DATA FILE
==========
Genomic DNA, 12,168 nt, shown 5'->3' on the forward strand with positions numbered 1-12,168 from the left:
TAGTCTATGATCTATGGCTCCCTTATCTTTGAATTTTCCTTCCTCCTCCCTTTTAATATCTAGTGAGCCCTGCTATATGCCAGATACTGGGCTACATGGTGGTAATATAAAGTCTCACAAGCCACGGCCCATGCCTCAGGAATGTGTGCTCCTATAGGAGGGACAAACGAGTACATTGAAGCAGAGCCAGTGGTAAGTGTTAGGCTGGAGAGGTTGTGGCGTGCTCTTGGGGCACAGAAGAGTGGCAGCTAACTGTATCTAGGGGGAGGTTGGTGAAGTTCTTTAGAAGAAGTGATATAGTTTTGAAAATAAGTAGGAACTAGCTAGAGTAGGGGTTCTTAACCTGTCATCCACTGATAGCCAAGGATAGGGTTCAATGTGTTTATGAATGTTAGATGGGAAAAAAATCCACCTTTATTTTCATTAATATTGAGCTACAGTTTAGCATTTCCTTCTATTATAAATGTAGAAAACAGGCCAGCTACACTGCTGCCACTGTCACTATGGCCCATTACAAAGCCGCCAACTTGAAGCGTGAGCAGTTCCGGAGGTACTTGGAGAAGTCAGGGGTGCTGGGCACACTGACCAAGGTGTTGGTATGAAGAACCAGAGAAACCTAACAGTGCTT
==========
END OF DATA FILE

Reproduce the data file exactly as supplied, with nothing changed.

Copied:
Genomic DNA, 12,168 nt, shown 5'->3' on the forward strand with positions numbered 1-12,168 from the left:
TAGTCTATGATCTATGGCTCCCTTATCTTTGAATTTTCCTTCCTCCTCCCTTTTAATATCTAGTGAGCCCTGCTATATGCCAGATACTGGGCTACATGGTGGTAATATAAAGTCTCACAAGCCACGGCCCATGCCTCAGGAATGTGTGCTCCTATAGGAGGGACAAACGAGTACATTGAAGCAGAGCCAGTGGTAAGTGTTAGGCTGGAGAGGTTGTGGCGTGCTCTTGGGGCACAGAAGAGTGGCAGCTAACTGTATCTAGGGGGAGGTTGGTGAAGTTCTTTAGAAGAAGTGATATAGTTTTGAAAATAAGTAGGAACTAGCTAGAGTAGGGGTTCTTAACCTGTCATCCACTGATAGCCAAGGATAGGGTTCAATGTGTTTATGAATGTTAGATGGGAAAAAAATCCACCTTTATTTTCATTAATATTGAGCTACAGTTTAGCATTTCCTTCTATTATAAATGTAGAAAACAGGCCAGCTACACTGCTGCCACTGTCACTATGGCCCATTACAAAGCCGCCAACTTGAAGCGTGAGCAGTTCCGGAGGTACTTGGAGAAGTCAGGGGTGCTGGGCACACTGACCAAGGTGTTGGTATGAAGAACCAGAGAAACCTAACAGTGCTT